SaaS model will appeal to organizations that don’t want to oversee on-prem software, says company

With mobility forcing organizations to shape a coherent strategy for staff demanding anywhere, anytime access to corporate data, IT managers have to face a problem: Controlling the apps employees are allowed to use.

One answer is a corporately-run app store or catalogue, where employees are allowed to download approved applications, videos and documents.

A number of mobile device management vendors offer private on-premise or cloud-based app stores as part of their application management capabilities

Hewlett-Packard Co. has joined them. The company today announced the HP Access Catalogue, a software-as-service offering that will be open for business next month.

To start it will support Android and Apple iOS platforms because combined they comprise over 90 per cent of the mobile devices on the market.

Subscribing organizations are able to upload the content they want, and even to allow approved developers and content creators to upload. Administrative controls allow designated persons to approve who has access to the catalogue and what they can download.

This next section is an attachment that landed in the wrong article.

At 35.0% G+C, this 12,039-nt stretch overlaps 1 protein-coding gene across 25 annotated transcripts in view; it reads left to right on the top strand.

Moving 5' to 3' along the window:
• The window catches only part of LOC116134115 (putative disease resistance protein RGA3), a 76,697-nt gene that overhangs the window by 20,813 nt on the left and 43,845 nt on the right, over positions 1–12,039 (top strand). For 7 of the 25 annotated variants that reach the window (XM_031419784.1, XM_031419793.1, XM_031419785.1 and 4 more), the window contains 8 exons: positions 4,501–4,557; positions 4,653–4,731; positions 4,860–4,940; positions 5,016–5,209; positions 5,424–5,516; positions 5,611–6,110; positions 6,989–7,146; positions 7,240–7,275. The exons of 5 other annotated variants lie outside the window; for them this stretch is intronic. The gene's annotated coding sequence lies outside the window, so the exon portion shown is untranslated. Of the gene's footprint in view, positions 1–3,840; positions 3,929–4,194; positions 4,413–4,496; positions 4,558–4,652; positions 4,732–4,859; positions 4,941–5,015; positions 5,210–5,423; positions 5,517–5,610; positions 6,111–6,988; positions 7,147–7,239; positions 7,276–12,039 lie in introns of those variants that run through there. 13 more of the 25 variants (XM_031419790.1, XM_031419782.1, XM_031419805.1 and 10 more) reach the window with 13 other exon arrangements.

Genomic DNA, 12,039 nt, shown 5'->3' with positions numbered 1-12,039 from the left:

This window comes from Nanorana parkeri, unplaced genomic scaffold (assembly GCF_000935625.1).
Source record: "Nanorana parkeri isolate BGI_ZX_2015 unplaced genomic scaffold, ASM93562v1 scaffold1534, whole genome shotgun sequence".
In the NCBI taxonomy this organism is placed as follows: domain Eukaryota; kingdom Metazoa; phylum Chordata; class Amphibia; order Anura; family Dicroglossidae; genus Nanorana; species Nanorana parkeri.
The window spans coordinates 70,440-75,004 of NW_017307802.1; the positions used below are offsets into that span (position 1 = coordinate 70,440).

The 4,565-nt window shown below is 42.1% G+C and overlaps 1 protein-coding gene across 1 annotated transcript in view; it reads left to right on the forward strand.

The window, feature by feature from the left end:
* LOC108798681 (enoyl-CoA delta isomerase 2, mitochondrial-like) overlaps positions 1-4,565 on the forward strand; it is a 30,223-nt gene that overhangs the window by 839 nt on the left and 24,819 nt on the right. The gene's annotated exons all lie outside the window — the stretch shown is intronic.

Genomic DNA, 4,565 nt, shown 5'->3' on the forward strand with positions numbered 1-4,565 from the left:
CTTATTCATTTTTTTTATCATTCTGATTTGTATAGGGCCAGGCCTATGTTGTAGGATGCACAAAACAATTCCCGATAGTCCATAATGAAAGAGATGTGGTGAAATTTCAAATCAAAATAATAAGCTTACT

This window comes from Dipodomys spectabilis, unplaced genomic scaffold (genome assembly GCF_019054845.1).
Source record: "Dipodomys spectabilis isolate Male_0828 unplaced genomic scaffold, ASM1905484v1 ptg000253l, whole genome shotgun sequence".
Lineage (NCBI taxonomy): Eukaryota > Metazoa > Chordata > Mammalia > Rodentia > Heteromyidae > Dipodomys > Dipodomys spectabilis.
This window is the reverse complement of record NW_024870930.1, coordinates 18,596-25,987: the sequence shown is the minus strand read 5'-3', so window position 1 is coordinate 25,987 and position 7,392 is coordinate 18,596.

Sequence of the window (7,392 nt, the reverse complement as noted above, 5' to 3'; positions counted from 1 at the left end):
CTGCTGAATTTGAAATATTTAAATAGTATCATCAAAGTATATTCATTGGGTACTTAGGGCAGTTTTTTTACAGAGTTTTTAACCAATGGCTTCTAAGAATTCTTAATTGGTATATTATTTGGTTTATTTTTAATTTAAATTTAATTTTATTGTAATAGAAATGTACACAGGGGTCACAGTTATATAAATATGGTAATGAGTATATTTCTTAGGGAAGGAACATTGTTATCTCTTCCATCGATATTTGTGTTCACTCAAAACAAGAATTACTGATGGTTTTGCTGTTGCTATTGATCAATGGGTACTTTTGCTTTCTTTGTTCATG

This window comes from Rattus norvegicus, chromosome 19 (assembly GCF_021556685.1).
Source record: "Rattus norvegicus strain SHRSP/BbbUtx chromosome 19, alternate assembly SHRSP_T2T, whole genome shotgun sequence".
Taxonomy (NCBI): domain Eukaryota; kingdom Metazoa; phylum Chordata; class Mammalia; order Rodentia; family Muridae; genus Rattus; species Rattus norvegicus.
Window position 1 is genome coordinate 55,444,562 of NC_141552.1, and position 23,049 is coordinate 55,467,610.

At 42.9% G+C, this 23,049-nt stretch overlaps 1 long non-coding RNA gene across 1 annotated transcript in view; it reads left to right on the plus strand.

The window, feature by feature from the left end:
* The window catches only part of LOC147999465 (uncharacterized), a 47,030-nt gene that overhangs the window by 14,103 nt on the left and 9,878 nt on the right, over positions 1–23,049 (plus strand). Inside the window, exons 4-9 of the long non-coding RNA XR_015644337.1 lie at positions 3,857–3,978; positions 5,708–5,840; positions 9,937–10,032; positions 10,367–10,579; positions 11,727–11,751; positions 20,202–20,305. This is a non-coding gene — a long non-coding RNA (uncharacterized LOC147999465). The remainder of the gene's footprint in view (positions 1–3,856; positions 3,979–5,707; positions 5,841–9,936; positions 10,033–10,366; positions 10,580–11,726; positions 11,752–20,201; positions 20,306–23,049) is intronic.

What HP doesn’t offer is broad app security like scanning all content in the catalogue for malware. However, Tim Rochte, director of product marketing for HP Web Services did say in an interview that HP will do scanning for some mobile platforms – which he refused to identify.

Otherwise, he said, content security is largely the responsibility of subscribers: They control the content.

“Anybody you allow to post you’d better make sure they are trustworthy,” Rochte said.

HP’s main selling point is that App Catalogue is a cloud service so customers don’t have to consume time and resources looking after on-prem software.

Apps and documents, of course, can be developed by the enterprise. But they can also be loaded with agreement from commercial developers whose apps are in Google Play or the Apple App store, with the enterprise paying for a number of licences. For approved free apps the enterprise might stock them, or put a link to the developers Web sites.

It’s a good way to provision new hires, Rochte said: Put a card with a QR code in their welcome packets, the staffer photographs the code with a smart phone, the catalogue app loads and the staff logs in with their corporate identity.

“This is a mechanism that gives (organizations) the front door to mobile enablement,” he said.

Pricing starts at $50 a year per user, with volume discounts.

The catalogue will be sold direct and through HP [NYSE: HPQ] partners.

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